(I intentionaly made the means to be different, so the differene is not surprising!)

- We can do some simple math to calculate teh difference between before and after
- we use the dollar sign ($) to select the columns we want

`difference1 <- new.dat$before - new.dat$stressed`

We can add this to our dataframe like this

`new.dat$difference1 <- difference1`

Note that we could do this all in 1 step if we wanted. Lets flip the order of the values.

`new.dat$difference2<- new.dat$stressed - new.dat$before `

Look at distribution of differences

`hist(new.dat$difference1)`

- We’ll complete the paired t-test process by conducting a 1-sample test, setting mu = 0.
- We are therefore testing the hypothesis that the average
**difference**between before and stressed is greater than zero

```
t.test(new.dat$difference1 ,
mu = 0)
```

```
##
## One Sample t-test
##
## data: new.dat$difference1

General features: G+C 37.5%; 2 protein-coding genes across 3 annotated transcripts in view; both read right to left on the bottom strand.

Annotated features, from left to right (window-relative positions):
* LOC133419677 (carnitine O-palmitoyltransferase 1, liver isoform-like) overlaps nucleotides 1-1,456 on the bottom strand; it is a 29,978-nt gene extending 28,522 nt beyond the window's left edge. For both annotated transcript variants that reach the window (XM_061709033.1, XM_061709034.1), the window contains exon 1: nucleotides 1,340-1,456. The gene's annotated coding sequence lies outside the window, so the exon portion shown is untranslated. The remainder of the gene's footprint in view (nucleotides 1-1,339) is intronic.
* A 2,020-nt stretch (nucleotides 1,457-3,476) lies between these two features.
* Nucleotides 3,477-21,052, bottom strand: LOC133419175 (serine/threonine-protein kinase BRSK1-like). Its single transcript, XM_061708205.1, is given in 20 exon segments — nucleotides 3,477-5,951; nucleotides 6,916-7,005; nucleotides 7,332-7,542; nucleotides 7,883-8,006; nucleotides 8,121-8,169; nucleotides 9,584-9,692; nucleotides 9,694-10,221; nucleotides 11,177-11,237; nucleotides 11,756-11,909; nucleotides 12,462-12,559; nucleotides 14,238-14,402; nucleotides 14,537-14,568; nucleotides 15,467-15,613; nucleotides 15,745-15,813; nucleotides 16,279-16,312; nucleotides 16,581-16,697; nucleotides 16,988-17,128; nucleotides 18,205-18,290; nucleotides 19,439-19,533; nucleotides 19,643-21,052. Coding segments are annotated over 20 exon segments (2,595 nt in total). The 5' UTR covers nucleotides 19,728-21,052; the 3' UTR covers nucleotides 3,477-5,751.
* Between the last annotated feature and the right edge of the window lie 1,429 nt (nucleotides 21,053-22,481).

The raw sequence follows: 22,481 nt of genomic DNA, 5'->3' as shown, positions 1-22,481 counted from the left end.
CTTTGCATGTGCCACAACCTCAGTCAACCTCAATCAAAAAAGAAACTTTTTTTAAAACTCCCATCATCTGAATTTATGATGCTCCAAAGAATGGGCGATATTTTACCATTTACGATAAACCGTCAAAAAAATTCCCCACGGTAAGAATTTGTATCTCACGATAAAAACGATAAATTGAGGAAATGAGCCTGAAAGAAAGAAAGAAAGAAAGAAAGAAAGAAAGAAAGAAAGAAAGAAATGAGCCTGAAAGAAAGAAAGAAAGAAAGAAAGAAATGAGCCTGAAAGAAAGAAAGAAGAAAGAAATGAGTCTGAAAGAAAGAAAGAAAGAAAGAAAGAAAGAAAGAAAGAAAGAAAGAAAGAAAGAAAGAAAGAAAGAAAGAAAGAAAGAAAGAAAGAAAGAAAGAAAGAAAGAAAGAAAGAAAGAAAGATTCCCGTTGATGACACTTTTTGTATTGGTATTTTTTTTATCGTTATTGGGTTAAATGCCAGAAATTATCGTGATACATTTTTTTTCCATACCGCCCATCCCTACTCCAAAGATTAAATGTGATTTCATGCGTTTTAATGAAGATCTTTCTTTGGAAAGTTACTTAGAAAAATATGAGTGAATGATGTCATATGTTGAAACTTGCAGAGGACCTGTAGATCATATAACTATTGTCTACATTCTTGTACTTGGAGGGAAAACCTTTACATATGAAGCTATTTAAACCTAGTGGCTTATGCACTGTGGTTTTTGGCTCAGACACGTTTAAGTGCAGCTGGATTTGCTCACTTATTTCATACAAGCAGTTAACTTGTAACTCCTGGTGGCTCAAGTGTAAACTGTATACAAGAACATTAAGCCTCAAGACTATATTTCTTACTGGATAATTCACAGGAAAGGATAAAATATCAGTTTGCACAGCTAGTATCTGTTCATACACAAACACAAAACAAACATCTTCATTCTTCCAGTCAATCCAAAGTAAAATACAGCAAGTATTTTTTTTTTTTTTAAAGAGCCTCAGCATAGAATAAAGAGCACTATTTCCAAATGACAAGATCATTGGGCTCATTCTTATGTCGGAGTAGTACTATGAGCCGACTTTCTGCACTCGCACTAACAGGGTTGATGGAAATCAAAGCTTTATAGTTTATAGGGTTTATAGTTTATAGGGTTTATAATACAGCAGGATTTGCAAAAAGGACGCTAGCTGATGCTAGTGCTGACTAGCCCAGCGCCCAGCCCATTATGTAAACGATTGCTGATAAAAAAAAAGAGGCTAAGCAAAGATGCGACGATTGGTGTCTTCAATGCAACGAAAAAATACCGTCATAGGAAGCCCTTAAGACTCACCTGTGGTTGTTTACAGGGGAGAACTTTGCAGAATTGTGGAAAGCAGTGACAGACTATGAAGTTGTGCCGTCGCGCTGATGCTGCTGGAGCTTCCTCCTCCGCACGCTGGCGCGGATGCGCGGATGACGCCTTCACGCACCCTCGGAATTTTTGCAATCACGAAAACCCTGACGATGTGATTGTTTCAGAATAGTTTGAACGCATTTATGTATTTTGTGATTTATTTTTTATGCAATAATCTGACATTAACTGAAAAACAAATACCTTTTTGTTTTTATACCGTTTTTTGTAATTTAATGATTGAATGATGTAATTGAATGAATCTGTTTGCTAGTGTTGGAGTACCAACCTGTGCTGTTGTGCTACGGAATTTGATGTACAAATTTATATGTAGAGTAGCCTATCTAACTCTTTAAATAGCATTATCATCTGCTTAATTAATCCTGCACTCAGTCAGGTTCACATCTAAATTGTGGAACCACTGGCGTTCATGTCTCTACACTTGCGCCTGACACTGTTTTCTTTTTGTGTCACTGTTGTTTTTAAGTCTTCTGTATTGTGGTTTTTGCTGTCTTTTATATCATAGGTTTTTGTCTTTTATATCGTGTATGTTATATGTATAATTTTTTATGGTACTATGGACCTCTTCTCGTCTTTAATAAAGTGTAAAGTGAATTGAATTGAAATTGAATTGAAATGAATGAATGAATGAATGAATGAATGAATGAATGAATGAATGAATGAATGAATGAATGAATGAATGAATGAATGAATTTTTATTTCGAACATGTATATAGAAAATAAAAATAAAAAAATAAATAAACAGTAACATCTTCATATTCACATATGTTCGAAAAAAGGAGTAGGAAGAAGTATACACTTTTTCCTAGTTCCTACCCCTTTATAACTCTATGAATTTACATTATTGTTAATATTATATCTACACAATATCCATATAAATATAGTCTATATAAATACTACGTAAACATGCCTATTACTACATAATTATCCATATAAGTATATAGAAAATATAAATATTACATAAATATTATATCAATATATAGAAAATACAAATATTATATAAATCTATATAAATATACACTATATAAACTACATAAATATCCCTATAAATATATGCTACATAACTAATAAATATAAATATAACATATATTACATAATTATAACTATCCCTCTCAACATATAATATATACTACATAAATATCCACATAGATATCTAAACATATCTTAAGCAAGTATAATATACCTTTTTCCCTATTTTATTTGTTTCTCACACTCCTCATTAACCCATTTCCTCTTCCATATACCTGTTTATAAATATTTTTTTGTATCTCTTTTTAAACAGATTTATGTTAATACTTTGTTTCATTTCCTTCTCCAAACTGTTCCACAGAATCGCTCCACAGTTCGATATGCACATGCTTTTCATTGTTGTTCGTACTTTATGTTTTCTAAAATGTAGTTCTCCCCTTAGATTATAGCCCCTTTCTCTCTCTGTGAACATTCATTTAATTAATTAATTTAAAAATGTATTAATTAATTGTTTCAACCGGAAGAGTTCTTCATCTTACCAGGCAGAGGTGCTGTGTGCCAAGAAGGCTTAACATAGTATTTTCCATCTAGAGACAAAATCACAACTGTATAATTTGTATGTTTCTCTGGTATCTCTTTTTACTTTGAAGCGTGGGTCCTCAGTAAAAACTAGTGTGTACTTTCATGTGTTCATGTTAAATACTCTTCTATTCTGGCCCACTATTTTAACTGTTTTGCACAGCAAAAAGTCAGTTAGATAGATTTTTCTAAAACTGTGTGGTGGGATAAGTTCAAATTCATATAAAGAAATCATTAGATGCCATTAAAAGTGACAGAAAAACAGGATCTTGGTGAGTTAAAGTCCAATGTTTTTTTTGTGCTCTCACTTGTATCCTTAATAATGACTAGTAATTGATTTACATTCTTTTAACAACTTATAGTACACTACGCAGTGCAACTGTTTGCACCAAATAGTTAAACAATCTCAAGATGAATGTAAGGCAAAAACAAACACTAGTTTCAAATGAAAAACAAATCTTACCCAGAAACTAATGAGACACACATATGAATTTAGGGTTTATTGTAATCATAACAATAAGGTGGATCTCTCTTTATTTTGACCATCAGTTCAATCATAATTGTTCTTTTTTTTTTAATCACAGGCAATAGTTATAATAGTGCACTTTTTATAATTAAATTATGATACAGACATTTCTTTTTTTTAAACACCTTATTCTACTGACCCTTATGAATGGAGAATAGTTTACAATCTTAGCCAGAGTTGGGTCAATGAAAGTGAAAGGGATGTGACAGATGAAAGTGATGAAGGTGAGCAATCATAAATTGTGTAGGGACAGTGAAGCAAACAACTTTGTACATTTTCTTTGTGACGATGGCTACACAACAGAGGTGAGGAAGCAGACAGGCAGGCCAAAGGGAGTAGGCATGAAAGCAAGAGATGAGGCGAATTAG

## t = -9.5531, df = 129, p-value < 2.2e-16
## alternative hypothesis: true mean is not equal to 0
## 95 percent confidence interval:
## -0.9823678 -0.6452696
## sample estimates:
## mean of x
## -0.8138187
```

t.test when the difference is calcualted as “new.dat\(before - new.dat\)stressed”"

```
t.test(new.dat$difference1 ,
mu = 0)
```

```
##
## One Sample t-test
##
## data: new.dat$difference1
## t = -9.5531, df = 129, p-value < 2.2e-16
## alternative hypothesis: true mean is not equal to 0
## 95 percent confidence interval:
## -0.9823678 -0.6452696
## sample estimates:
## mean of x
## -0.8138187
```

t.test when the difference is calcualted as new.dat\(stressed - new.dat\)before

```
t.test(new.dat$difference2 ,
mu = 0)
```

```
##
## One Sample t-test
##